• I live in a group whom I rely upon for the stuff of survival, so that which harms them is bad, as it will potentially harm me.
  • The group is made up of individuals, each being their own ‘me’, each adhering to the first rule. In order to ensure that none of the other individuals in the group harm me I should be seen to not harm them (the personal version of mutually assured destruction).
  • If I see the potential for harm to a family/tribe member and I can stop that from occurring with no danger to myself I should as the favour would be returned and they are indirectly instrumental to my survival.
  • If I see the potential for harm to a family/tribe member and I can stop that from occurring, but with likely danger to myself, I might, as the favour would be returned and they are indirectly instrumental to my survival. (This will depend on the weight of perceived emotional connection and intrinsic “value”.)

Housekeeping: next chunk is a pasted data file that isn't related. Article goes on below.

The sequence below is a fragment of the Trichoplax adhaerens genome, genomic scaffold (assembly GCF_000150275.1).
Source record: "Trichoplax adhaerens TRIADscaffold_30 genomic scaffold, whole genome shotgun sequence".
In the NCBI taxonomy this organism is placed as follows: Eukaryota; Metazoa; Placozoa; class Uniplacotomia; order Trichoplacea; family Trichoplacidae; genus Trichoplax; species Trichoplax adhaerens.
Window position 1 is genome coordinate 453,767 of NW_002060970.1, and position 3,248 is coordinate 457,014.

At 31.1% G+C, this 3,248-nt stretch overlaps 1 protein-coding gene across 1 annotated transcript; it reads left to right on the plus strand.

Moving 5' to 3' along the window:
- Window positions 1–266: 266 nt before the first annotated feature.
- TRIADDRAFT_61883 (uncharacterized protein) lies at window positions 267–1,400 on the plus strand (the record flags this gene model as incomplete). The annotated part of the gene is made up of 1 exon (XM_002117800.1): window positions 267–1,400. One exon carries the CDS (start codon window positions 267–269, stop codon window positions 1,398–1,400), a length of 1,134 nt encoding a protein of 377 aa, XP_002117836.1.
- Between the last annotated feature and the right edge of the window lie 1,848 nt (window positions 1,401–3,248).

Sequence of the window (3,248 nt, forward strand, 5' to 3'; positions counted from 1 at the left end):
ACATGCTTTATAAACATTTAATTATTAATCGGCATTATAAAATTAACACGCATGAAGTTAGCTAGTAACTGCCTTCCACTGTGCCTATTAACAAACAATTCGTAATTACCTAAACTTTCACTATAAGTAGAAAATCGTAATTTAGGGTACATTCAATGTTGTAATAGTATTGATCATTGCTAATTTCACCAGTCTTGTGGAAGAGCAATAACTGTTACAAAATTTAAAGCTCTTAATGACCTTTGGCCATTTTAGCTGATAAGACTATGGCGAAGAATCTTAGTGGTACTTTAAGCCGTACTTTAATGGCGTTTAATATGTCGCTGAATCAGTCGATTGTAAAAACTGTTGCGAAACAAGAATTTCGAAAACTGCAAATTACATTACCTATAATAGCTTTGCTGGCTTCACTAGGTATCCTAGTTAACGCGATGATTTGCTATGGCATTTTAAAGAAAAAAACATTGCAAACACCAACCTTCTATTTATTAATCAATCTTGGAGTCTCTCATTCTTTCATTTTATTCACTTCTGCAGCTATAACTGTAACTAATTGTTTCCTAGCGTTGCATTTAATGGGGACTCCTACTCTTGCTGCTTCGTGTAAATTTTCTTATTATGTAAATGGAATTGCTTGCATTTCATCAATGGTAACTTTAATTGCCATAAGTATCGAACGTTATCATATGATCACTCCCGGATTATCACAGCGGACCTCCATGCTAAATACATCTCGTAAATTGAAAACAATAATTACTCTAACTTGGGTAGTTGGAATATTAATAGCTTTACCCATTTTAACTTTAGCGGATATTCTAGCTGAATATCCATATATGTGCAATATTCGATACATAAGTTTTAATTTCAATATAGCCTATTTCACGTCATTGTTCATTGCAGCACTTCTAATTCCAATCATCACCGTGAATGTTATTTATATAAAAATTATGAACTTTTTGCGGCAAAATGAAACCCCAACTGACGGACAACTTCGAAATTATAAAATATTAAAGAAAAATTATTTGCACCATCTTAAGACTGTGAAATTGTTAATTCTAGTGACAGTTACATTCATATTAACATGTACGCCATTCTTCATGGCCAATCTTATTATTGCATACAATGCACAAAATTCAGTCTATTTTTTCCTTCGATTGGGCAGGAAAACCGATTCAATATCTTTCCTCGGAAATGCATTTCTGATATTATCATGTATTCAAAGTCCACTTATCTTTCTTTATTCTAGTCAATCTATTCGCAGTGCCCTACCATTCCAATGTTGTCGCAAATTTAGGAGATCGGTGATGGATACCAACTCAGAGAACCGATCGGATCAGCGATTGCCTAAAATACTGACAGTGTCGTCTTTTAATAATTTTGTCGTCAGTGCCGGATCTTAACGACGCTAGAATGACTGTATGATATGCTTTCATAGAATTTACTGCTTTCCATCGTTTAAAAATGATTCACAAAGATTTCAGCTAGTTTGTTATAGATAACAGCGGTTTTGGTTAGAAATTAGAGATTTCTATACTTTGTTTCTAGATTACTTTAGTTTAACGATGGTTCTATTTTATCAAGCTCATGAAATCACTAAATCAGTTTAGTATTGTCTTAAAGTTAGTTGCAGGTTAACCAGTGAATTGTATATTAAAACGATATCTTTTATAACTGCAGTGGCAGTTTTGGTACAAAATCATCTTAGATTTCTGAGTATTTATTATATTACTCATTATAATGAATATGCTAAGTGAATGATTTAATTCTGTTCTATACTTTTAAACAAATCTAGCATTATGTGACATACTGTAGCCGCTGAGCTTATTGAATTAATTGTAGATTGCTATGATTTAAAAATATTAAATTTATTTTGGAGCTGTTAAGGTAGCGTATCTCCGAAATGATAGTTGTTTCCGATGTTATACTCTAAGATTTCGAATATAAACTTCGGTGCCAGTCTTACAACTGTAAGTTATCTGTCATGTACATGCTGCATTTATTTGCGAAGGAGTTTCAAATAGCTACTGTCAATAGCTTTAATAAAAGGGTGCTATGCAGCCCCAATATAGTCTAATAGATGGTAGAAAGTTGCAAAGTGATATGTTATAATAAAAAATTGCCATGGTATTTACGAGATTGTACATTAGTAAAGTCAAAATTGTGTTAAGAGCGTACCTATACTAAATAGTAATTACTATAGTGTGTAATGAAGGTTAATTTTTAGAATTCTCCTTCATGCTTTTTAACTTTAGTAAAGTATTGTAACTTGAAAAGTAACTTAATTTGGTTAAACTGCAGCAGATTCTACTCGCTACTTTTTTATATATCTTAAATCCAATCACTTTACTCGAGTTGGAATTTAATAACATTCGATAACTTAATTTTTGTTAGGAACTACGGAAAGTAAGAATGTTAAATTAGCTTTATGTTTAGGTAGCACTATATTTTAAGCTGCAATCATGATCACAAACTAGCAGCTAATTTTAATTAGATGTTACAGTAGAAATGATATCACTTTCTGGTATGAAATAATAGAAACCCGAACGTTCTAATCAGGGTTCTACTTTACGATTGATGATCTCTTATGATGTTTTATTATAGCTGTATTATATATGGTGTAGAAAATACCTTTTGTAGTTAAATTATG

Tangent into the Trolley Problem taken as read.

I believe we can derive all moral/ethical decisions in this way (and some are so conceptual that we have to, it’s called the law). I’m not suggesting that we do derive our morals purely from logic tempered by emotional logic and self-centredness, just that we can.

If we can derive our morals through thought alone, without referring to faith (in fact in defiance of faith by being proud and greedy - self-centred - with a touch of sloth for good measure). And if we can show moral behaviour in animals with whom we share common ancestors, couldn’t either one of these, when pitted against the concept of a creator pre-programming us with these morals, be the victor when applying Occam’s Razor?

Bear in mind that Occam’s Razor calls for the simplest solution (not the most simplistic one) to be the most likely. Which is to say that the explanation that makes the fewest unsupportable suppositions is that which will, on balance, prove to be correct. If you pit either the concept of ‘evolved morality’ or the concept of ‘logical derivation’ against ‘God made us this way’ the result has to be anything but ‘religious morality’ – this is not sophistry, either one can be argued out fully and I encourage people to do so.

The knowledge schism - the schism the church isn’t talking about